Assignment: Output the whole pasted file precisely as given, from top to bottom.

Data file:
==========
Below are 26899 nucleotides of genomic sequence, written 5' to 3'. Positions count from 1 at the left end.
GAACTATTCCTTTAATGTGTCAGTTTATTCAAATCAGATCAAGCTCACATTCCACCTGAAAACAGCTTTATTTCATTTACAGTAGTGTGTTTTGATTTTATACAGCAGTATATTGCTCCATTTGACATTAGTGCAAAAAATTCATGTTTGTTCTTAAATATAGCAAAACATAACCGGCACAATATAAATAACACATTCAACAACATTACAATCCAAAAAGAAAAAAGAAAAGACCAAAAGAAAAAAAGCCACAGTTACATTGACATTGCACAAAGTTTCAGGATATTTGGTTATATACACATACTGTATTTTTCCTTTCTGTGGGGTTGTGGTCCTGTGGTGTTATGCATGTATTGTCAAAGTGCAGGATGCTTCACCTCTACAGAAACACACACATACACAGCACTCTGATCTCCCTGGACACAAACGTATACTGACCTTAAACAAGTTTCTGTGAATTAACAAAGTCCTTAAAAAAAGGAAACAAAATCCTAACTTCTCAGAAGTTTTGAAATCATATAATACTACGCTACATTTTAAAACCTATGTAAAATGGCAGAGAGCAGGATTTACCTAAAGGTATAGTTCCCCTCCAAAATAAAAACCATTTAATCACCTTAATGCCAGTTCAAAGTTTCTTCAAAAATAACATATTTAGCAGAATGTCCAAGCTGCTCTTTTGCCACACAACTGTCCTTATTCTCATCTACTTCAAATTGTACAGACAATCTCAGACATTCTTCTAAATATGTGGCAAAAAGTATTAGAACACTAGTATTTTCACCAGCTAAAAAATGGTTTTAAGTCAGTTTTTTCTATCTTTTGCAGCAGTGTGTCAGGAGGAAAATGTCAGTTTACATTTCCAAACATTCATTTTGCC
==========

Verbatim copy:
Below are 26899 nucleotides of genomic sequence, written 5' to 3'. Positions count from 1 at the left end.
GAACTATTCCTTTAATGTGTCAGTTTATTCAAATCAGATCAAGCTCACATTCCACCTGAAAACAGCTTTATTTCATTTACAGTAGTGTGTTTTGATTTTATACAGCAGTATATTGCTCCATTTGACATTAGTGCAAAAAATTCATGTTTGTTCTTAAATATAGCAAAACATAACCGGCACAATATAAATAACACATTCAACAACATTACAATCCAAAAAGAAAAAAGAAAAGACCAAAAGAAAAAAAGCCACAGTTACATTGACATTGCACAAAGTTTCAGGATATTTGGTTATATACACATACTGTATTTTTCCTTTCTGTGGGGTTGTGGTCCTGTGGTGTTATGCATGTATTGTCAAAGTGCAGGATGCTTCACCTCTACAGAAACACACACATACACAGCACTCTGATCTCCCTGGACACAAACGTATACTGACCTTAAACAAGTTTCTGTGAATTAACAAAGTCCTTAAAAAAAGGAAACAAAATCCTAACTTCTCAGAAGTTTTGAAATCATATAATACTACGCTACATTTTAAAACCTATGTAAAATGGCAGAGAGCAGGATTTACCTAAAGGTATAGTTCCCCTCCAAAATAAAAACCATTTAATCACCTTAATGCCAGTTCAAAGTTTCTTCAAAAATAACATATTTAGCAGAATGTCCAAGCTGCTCTTTTGCCACACAACTGTCCTTATTCTCATCTACTTCAAATTGTACAGACAATCTCAGACATTCTTCTAAATATGTGGCAAAAAGTATTAGAACACTAGTATTTTCACCAGCTAAAAAATGGTTTTAAGTCAGTTTTTTCTATCTTTTGCAGCAGTGTGTCAGGAGGAAAATGTCAGTTTACATTTCCAAACATTCATTTTGCC